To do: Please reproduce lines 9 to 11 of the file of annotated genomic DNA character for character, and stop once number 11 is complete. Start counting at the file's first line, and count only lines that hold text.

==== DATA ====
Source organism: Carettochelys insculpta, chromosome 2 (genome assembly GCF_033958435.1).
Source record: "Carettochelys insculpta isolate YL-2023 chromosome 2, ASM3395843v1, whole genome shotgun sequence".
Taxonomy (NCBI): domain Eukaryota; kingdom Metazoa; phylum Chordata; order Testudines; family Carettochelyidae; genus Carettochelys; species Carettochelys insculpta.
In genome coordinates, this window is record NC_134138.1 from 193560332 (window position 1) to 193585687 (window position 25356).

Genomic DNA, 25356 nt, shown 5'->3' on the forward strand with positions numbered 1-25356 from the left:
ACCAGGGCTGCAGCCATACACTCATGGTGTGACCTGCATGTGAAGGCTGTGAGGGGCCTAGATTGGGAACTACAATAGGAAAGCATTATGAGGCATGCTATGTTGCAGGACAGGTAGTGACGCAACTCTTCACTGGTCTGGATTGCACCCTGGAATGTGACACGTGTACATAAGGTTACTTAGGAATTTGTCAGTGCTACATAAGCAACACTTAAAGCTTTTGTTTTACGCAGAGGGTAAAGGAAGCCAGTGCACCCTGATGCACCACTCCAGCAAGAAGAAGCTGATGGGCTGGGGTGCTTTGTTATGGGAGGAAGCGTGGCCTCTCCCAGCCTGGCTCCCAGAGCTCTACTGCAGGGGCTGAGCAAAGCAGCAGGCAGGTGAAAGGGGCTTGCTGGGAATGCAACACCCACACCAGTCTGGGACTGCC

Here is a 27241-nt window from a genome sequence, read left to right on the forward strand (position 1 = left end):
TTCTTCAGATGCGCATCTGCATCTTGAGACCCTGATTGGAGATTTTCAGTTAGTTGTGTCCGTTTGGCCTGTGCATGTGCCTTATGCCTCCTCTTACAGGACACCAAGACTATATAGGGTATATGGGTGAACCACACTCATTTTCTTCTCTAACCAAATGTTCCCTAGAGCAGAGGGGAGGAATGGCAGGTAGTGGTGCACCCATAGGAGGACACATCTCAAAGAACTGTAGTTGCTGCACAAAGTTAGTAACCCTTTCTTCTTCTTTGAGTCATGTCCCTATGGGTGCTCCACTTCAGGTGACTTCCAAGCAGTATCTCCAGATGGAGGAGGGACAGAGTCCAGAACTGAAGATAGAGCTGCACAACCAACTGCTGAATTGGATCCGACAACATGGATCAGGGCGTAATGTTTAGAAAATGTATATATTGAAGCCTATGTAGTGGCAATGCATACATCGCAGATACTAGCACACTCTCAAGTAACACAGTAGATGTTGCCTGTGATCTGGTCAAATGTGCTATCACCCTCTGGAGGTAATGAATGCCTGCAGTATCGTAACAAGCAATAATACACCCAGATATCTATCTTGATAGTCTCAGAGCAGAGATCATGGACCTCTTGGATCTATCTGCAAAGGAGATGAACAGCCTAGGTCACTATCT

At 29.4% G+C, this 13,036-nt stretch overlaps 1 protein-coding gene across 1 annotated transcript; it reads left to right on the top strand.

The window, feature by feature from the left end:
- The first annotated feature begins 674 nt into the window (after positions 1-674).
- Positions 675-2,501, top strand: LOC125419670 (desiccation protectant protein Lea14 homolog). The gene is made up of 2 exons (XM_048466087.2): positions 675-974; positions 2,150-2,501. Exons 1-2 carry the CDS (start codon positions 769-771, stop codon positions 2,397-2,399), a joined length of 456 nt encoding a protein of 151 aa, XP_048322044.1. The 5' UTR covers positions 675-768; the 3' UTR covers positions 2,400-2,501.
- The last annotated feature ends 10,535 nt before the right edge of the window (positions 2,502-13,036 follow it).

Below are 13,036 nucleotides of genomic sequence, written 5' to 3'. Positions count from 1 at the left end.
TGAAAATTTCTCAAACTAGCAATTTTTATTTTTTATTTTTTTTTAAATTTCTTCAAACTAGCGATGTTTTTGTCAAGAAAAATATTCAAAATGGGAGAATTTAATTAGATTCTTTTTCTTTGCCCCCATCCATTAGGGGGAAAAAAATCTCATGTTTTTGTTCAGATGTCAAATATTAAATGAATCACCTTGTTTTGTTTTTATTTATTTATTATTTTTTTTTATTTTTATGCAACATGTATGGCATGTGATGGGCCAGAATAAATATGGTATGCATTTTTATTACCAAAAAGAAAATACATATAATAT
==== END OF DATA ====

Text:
At 29.4% G+C, this 13,036-nt stretch overlaps 1 protein-coding gene across 1 annotated transcript; it reads left to right on the top strand.

The window, feature by feature from the left end:
- The first annotated feature begins 674 nt into the window (after positions 1-674).